FIELD OF THE INVENTION
The invention applies to the area of storage area networks (SANs), which are common in infrastructures that deal with multiple storage devices. More specifically, this invention pertains to autonomically zoning SANs based on policy requirements.
Storage area networks consist of multiple storage devices connected by one or more fabrics. Storage devices can be of two types: host systems that access data and storage subsystems that are providers of data. Zoning is a network-layer access control mechanism that dictates which storage subsystems are visible to which hosts. This access control mechanism is useful in scenarios where the storage area network is shared across multiple administrative or functional domains. Such scenarios are common in large installations of storage area networks, such as those found in storage service providers.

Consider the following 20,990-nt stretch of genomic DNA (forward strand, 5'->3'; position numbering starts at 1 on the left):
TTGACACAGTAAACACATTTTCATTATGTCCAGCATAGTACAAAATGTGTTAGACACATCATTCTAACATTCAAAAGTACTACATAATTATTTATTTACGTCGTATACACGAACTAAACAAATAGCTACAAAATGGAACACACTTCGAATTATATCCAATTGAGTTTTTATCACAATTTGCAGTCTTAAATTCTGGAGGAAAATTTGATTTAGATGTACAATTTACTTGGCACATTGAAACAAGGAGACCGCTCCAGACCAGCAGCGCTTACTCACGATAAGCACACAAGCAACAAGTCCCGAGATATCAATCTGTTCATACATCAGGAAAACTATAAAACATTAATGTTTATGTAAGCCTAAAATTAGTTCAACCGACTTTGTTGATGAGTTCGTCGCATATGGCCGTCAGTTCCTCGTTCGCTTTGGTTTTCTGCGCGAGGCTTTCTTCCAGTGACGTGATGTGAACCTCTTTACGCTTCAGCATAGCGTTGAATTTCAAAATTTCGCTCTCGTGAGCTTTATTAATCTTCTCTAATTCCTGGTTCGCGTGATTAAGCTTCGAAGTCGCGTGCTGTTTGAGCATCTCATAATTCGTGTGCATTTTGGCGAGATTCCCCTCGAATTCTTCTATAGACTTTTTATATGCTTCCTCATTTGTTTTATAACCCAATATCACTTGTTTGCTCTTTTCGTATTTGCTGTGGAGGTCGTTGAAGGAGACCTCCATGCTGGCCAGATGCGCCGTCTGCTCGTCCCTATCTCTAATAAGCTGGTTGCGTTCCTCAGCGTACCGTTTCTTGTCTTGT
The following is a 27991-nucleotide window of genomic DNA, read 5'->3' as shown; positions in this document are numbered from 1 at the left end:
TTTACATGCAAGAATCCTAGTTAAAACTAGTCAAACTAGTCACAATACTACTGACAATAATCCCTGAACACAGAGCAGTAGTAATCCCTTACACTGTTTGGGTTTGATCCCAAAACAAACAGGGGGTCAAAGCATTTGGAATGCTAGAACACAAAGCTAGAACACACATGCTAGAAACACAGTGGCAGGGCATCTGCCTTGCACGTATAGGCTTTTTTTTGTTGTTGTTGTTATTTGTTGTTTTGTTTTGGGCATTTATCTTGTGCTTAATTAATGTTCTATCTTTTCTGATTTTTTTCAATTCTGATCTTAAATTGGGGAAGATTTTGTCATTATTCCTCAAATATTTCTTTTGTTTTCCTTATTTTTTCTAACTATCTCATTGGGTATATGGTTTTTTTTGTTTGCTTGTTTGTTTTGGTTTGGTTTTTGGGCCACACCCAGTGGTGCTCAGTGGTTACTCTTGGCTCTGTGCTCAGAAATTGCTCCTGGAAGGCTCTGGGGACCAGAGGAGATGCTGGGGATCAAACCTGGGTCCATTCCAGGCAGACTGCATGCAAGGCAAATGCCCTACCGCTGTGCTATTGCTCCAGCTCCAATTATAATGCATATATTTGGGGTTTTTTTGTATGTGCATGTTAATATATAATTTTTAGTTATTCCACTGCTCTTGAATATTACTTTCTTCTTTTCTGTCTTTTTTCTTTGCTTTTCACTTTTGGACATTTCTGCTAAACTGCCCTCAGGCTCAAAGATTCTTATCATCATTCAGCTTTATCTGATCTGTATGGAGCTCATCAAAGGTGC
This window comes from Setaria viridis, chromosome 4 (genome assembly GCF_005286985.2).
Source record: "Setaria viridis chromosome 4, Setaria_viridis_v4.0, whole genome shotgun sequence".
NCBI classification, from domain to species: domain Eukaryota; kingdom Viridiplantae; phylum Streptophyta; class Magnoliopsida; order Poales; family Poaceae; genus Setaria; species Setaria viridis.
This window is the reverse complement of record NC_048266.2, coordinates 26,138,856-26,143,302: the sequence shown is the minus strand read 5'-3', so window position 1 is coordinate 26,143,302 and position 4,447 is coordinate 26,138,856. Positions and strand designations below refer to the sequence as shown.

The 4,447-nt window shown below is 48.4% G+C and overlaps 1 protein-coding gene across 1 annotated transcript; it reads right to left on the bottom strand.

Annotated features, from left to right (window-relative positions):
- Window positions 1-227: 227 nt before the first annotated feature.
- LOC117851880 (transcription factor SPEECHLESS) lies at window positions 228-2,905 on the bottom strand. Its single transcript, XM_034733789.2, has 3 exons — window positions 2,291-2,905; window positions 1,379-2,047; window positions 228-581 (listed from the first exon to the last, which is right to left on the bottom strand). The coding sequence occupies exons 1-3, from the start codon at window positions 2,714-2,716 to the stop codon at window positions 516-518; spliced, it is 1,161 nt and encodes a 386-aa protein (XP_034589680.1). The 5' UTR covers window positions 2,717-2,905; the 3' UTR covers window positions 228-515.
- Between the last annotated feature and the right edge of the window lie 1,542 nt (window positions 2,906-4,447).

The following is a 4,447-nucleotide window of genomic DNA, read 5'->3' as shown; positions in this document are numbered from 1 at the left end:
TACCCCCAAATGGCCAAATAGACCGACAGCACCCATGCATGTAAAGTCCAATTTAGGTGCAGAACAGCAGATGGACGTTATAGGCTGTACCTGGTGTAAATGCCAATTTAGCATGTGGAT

- SUMMARY OF THE INVENTION
The current approach to zoning storage area networks is manual and involves correlating information from multiple sources to achieve the desired results. For example, if a system administrator wants to put multiple storage devices in one zone, the system administrator has to identify all the ports belonging to the storage devices, verify the fabric connectivity of these storage devices to determine the intermediate switch ports and input all this assembled information into the zone configuration utility provided by the fabric manufacturer. This manual process is very error-prone because storage device or switch ports are identified by a 48-byte hexadecimal notation that is not easy to remember or manipulate. Furthermore, the system administrator has to also do a manual translation of any zoning policy to determine the number of zones as well as the assignment of storage devices to zones.